However, the big thing for me is that I dont have any guilt on my conscience if he had been successful with his suicide attempt.

Amazing that your partner's dad is a psychiatrist - but then again that does not surprise me too much. Nothing against psychiatrists here, but I am always amazed at how some people in the "helping" professions can be so blind to the issues in their own backyard. In my case, my mom is a special education/behavioural specialist teacher and she could not see the crap that was going on with her own kids (both my brother and I hve had major relationship, social and depression issues).. and where it was coming from!! She could see it clear as a bell in her students, but not at home. I have an ex boyfriend who's mom was a community health nurse but she had no idea why her own son was depressed.. as I'm learning more and more about SA, I'd say that she was at minimum, emotionally molesting him.. go figure.

As a partner of a SA survivor (as well as growing up in an abusive/alcoholic/drug-addicted/suicidal family) it will be really important for you to look out for yourself during these times as well as for your partner. There is a risk that his issues could totally overwhelm the both of you leaving BOTH of you depleted. Keep in mind while you do love and care for him, you are NOT his therapist and should not try to take over that role.

With respect to the shame, guilt and other issues that your partner is facing.. if you could get him to start writing on here.. that would be an amazing first step. With respect to sexual dysfuncion, this is something that his VERY common to SA survivors. Writing about this on here, your partner would NOT find any reinforcement of shame or guilt here - I'm sure there's NOTHING that has not been discussed here in a totally frank and open manner. There are guys on here who have been to the depths of hell and back.. and have a LOT of similar stories, support, a lot of "been there, done that".

I know for a fact that there are several men on here who feel that this place saved their lives. If you could try to get your partner to at least come on here and do some reading, maybe post something, maybe that could help crack open the "release valve" enough so that he's not a suicide risk - in the interim at least!!


#57394 - 01/14/04 02:56 AM Re: Looking For Some Support
Mia Offline
Junior Member

Registered: 01/12/04
Posts: 4
Loc: The Frozen Tundra
Thank you for your replies, I greatly appreciate your advice. I'm certainly going to encourage D to come here and talk with you all. It's something he really needs.

I probably shouldn't have come down so hard on his family, they really do love him and have his best interest at heart, they just have their own lives, their careers, and it seems that many times they're too busy to care about what D is going through.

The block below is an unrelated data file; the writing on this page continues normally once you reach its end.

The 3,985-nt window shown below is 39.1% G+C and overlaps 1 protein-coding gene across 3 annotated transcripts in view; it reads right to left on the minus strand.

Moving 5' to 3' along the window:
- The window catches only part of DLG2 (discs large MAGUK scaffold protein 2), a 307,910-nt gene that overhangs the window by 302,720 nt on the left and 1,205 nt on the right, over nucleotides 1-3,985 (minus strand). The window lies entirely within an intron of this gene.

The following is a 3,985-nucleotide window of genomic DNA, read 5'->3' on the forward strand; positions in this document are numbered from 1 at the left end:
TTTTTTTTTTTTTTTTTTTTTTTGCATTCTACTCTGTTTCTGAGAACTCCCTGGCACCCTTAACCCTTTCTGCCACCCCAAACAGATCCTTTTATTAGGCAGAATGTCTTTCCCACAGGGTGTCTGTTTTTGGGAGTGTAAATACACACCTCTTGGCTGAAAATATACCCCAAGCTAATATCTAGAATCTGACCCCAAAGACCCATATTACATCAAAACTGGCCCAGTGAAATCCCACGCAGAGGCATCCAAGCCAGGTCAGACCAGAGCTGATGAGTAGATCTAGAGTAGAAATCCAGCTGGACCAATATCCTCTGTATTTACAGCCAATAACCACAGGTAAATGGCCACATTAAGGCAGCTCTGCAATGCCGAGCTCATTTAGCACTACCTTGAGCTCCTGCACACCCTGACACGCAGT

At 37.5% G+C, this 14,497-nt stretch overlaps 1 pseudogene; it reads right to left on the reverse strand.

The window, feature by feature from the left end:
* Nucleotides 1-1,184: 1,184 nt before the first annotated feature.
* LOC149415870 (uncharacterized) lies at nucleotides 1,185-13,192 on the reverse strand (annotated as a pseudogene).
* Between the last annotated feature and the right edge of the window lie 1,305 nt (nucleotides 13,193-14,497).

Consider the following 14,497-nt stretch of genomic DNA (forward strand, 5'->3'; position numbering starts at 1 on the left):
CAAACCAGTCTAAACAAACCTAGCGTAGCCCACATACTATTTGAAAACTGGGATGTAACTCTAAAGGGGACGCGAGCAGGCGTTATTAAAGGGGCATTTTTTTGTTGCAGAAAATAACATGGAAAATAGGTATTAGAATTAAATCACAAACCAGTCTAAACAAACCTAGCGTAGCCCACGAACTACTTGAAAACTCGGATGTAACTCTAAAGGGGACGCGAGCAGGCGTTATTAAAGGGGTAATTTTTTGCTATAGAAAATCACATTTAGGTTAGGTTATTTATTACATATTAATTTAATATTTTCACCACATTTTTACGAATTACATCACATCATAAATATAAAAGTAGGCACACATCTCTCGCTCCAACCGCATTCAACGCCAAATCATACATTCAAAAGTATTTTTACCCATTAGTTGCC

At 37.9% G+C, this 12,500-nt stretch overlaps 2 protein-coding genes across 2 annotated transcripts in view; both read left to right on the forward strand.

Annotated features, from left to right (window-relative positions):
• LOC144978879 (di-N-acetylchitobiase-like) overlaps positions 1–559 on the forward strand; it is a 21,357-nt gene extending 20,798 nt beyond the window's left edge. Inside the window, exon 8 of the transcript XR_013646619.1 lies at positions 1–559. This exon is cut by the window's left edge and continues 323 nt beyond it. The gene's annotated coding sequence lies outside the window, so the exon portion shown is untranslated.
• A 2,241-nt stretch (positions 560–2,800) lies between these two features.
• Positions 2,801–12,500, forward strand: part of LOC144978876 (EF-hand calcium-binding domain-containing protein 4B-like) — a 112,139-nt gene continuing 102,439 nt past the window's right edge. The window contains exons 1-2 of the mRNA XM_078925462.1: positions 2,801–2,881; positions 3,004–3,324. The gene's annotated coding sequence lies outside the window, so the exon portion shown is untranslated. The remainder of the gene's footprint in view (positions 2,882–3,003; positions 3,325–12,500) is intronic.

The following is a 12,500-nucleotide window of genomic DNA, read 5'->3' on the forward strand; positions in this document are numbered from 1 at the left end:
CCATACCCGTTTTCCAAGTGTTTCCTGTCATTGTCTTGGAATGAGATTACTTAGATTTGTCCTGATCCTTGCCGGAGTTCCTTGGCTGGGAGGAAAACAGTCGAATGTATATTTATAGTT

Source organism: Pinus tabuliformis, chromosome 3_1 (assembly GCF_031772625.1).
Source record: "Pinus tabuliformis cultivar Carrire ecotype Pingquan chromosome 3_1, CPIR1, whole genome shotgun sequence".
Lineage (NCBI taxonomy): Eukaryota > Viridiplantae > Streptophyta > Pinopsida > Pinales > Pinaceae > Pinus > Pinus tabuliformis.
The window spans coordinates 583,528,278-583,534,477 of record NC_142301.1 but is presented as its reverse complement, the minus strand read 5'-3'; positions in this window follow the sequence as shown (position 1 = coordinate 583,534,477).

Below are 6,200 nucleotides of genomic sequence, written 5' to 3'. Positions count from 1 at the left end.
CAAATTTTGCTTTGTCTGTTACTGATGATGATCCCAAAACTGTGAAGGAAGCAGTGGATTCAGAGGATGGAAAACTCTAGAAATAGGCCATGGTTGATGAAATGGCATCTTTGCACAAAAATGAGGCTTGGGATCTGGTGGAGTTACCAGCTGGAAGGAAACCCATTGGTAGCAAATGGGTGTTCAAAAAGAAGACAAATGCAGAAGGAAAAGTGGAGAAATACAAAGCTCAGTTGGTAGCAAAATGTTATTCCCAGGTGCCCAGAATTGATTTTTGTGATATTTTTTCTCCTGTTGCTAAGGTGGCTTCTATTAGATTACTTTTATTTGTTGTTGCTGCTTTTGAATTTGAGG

He has one brother that he lives with that does the bulk of the care taking and I fear his health is beginning to deteriorate because of the stress of dealing with D during bad times. Just today he commented that since this last suicide attempt, D has NOT been himself and can't seem to snap back, not to mention at times he seems to be disassociating to the point of hallucination.

I'm taking everything you said to heart, it's all important and necessary in order to deal with the situation. Yesterday was hard, though, I was so upset with the situation. I honestly didn't know what to do. I don't want to hurt him anymore than he already is hurting, and he fears rejection so much, just the wrong word can upset him and make him think that I don't want to be in his life. I don't want that for him.

Thanks again. As I said, I'm going to really encourage him to visit here.

#57395 - 01/14/04 05:48 AM Re: Looking For Some Support
SAR Offline
Administrator Emeritus

Registered: 12/07/03
Posts: 3310
Loc: USA

Therapists and family members and everyone else, even if they have D's best interests somewhere in there, have their own interests, and like it or not, that comes first for many people. Including family members. Including therapists. Therapy that does "little or no good" does DAMAGE.

I'm not happy about my boyfriend's decision to avoid therapy, but I understand it. I know what kind of courage and trust it will take for him to set foot in another therapist's office, unfortunately I know firsthand. I think there are a lot of folks out there who know too.

I hope I can give my boyfriend a foundation of trust so that even if he gets burned in therapy again at least he will be able to come home to something safe. I hope I can show him enough of what we could be, healthy, to motivate him and get him to work up his courage and try again. Basic trust and the possibility of a healthy relationship aren't much but they're more than he's had with anyone else in his life. Parents, teachers, therapists included.

I mean no offense to anyone else's recovery process or to any of the many sensitive and brilliant helping professionals here. I'm just trying to say to you, don't get caught up in his going to therapy. If you can help him get on a path to getting better, do so, without worrying too much about what that path looks like, at least in the beginning.